I claim as my invention
1. An electric motor having a stator assembly with a stationary shaft cantilevered thereon and projecting outwardly therefrom, a rotor having a centrally located tubular bearing housing telescoped over said shaft, inner and outer axially spaced sleeve bearings of porous material fixed within said housing and rotatable on said shaft, an oil-impregnated tubular liner telscoped into said housing and over said shaft and sandwiched between the inboard faces of said bearings, a retaining ring fastened to the outer end portion of said shaft to captivate said housing and said bearings on said shaft, and a bearing cap telescoped into the outer end portion of said housing with a press fit and closing off the outer end portion of the housing, said bearing cap having an opening in its inner end for receiving the outer end portion of said shaft, the improvement in said motor comprising, a thrust disc disposed within said opening between the outer wall thereof and the outer end of said shaft and defining the outer wall of a chamber which encloses said retaining ring, a hole extending through said thrust disc and communicating with said chamber, a passage formed in said bearing cap and communicating with said hole, said passage also communicating with the atmosphere to vent said chamber to the atmosphere and thereby prevent the formation of an air cushion in said chamber, and an absorbent seal of porous material disposed in said opening between said thrust disc and said passage and covering said hole to restrict the escape of oil through the hole and into the passage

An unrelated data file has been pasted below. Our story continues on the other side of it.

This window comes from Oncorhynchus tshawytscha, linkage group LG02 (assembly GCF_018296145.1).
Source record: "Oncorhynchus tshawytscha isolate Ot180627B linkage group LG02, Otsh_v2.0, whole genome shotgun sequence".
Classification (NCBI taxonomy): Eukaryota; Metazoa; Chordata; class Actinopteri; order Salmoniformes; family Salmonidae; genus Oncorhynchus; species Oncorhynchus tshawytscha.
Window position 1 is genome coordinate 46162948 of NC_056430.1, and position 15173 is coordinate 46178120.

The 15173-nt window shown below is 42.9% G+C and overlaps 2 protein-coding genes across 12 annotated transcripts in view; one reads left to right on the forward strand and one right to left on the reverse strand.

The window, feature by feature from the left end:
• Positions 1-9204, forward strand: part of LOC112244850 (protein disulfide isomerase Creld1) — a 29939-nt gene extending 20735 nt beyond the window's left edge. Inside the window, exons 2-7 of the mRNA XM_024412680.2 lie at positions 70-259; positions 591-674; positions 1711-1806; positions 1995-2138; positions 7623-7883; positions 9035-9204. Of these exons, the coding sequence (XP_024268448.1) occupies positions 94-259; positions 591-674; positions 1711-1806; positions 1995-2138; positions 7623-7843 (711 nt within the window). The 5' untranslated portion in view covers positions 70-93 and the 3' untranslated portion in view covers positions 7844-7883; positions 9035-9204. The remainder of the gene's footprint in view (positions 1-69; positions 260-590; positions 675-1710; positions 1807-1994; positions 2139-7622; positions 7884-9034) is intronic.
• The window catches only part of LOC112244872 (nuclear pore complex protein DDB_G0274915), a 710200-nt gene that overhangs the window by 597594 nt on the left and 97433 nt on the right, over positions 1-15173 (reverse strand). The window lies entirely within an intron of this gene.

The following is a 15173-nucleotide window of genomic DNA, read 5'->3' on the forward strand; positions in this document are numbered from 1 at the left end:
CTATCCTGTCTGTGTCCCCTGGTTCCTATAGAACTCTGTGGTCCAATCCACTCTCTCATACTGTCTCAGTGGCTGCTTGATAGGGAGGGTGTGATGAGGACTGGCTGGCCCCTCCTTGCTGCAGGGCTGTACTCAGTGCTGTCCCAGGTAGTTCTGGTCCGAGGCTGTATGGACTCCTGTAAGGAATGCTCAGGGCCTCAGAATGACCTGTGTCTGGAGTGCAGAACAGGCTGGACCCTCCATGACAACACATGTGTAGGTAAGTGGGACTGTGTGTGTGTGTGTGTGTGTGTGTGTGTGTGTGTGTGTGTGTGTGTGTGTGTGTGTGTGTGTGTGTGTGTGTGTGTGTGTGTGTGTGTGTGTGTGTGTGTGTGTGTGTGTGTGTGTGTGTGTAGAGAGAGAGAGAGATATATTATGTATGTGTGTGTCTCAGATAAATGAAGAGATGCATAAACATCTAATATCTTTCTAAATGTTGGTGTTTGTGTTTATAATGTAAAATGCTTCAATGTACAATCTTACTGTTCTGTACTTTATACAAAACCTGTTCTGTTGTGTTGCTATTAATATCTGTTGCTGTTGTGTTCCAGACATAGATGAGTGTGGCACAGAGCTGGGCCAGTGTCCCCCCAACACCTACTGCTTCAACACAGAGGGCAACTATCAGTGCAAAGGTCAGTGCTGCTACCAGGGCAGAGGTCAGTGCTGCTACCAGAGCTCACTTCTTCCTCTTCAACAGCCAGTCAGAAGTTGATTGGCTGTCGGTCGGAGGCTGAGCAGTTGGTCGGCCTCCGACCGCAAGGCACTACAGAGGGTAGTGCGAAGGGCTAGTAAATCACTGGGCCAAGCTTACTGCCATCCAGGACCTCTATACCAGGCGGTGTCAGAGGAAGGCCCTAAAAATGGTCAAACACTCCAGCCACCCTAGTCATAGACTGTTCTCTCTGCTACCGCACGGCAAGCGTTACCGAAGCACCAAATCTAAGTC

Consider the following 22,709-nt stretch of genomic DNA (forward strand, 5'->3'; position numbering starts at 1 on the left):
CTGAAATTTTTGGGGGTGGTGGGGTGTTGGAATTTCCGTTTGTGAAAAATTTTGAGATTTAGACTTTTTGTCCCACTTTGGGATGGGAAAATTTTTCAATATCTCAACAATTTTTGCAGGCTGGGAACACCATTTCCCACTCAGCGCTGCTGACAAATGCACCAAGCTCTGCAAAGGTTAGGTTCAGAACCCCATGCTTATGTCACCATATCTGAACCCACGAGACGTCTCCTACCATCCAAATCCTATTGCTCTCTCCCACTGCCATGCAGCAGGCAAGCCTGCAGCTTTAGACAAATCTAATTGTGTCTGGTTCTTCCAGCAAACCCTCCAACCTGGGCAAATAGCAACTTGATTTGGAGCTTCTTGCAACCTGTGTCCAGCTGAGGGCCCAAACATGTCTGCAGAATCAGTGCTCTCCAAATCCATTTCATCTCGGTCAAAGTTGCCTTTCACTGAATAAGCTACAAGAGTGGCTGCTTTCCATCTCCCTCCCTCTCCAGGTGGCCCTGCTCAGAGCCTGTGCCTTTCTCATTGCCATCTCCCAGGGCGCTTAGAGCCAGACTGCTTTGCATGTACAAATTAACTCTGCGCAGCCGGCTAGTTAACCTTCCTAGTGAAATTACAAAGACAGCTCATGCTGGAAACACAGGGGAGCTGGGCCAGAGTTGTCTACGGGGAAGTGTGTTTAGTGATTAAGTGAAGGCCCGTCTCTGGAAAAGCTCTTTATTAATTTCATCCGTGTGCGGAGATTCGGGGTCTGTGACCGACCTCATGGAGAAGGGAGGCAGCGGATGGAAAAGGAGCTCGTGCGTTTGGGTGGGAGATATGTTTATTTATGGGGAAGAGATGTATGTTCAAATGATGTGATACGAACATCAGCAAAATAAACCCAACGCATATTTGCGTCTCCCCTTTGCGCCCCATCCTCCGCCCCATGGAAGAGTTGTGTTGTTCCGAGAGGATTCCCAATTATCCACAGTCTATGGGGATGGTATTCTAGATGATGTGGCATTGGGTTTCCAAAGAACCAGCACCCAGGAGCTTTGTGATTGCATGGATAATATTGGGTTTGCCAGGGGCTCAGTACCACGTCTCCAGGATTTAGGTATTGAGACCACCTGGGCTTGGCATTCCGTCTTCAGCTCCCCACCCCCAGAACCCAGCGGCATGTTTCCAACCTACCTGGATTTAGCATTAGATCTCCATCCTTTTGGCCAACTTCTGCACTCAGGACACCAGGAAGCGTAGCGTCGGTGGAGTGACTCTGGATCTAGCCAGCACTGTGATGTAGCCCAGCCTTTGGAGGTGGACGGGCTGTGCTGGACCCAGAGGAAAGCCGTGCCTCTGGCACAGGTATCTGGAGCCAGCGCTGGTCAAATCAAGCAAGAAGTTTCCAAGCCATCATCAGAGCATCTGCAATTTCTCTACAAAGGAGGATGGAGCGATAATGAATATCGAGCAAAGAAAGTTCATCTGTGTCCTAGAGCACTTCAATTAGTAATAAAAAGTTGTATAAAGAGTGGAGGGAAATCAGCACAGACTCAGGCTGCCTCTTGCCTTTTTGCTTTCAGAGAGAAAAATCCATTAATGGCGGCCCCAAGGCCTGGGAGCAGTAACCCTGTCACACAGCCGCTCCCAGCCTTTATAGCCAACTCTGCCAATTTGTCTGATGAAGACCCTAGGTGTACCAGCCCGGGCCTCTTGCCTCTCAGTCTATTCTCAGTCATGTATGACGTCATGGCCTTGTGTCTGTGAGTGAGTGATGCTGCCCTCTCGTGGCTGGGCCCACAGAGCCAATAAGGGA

2. An electric motor as defined in claim 1 in which said pasage is centered relative to the axis of said shaft and opens out of the outer end of said bearing cap.
3. An electric motor as defined in claim 2 in which said passage tapers gradually upon progressing toward the outer end of said bearing cap.
4. An electric motor as defined in claim 2 in which said seal comprises a felt plug telescoped into said passage and located with its inner end abutting the outer surface of said thrust disc and covering said hole.
5. An electric motor as defined in claim 1 in which said seal comprises a felt disc disposed in face-to-face relation with the outer surface of said thrust disc.